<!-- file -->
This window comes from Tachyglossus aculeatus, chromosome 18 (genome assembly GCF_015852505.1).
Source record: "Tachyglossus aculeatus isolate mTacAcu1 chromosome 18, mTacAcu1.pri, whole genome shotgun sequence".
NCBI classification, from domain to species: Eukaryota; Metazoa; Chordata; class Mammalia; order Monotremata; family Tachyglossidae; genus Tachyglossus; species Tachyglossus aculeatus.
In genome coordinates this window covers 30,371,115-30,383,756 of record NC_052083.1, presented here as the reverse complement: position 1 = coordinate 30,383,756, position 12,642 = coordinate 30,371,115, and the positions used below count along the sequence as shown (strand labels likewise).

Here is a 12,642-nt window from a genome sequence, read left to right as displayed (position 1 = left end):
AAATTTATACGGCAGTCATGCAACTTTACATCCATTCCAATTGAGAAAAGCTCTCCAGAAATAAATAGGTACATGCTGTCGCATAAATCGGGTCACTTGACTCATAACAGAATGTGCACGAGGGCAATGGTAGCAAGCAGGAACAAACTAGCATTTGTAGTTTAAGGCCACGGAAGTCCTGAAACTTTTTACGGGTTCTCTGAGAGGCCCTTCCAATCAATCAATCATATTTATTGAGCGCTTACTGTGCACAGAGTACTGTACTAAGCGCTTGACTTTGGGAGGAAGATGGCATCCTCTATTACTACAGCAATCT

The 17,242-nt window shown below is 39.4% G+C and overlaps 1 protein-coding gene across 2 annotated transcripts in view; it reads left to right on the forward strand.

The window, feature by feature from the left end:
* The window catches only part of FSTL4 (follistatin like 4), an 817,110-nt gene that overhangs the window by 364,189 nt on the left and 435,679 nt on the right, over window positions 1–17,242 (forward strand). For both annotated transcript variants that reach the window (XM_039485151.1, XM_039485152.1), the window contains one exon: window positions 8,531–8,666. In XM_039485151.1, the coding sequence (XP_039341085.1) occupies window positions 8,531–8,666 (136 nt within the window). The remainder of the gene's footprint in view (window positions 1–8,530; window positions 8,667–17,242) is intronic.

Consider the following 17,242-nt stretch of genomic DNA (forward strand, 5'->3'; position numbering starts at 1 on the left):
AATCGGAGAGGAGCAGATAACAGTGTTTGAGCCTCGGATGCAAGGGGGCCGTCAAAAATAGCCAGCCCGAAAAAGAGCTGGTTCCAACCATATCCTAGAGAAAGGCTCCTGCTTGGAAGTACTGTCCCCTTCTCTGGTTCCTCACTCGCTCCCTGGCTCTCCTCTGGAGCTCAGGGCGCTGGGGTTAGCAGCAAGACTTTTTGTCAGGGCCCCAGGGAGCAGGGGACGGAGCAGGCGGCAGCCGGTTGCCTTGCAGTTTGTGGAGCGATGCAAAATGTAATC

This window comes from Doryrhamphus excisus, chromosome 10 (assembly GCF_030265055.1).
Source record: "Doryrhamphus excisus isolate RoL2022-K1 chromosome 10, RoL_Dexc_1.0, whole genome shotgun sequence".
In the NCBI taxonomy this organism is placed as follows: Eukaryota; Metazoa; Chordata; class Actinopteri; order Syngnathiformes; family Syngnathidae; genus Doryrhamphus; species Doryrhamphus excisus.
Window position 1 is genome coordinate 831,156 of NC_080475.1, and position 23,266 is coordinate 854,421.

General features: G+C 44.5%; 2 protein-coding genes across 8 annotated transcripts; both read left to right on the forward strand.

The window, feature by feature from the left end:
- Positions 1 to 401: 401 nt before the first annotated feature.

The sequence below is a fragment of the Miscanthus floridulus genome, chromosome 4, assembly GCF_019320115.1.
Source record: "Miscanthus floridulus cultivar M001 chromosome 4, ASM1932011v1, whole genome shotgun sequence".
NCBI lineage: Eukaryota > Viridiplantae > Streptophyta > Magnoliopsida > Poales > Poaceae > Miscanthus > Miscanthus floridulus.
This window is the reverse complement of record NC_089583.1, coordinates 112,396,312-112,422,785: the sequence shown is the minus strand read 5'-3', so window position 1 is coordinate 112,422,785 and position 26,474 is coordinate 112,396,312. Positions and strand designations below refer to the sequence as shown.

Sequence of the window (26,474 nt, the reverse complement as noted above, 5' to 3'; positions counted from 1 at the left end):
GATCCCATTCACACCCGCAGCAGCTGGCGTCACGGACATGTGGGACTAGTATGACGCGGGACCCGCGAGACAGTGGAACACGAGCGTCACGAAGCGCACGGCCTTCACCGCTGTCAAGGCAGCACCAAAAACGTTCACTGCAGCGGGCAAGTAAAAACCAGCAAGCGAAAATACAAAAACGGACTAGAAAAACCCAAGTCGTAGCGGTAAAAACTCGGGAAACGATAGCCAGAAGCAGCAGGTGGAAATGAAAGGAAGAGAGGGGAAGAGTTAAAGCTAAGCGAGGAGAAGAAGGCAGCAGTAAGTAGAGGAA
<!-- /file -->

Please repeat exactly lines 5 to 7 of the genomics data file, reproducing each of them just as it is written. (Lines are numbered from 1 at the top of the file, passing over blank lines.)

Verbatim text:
Here is a 12,642-nt window from a genome sequence, read left to right as displayed (position 1 = left end):
AAATTTATACGGCAGTCATGCAACTTTACATCCATTCCAATTGAGAAAAGCTCTCCAGAAATAAATAGGTACATGCTGTCGCATAAATCGGGTCACTTGACTCATAACAGAATGTGCACGAGGGCAATGGTAGCAAGCAGGAACAAACTAGCATTTGTAGTTTAAGGCCACGGAAGTCCTGAAACTTTTTACGGGTTCTCTGAGAGGCCCTTCCAATCAATCAATCATATTTATTGAGCGCTTACTGTGCACAGAGTACTGTACTAAGCGCTTGACTTTGGGAGGAAGATGGCATCCTCTATTACTACAGCAATCT

The 17,242-nt window shown below is 39.4% G+C and overlaps 1 protein-coding gene across 2 annotated transcripts in view; it reads left to right on the forward strand.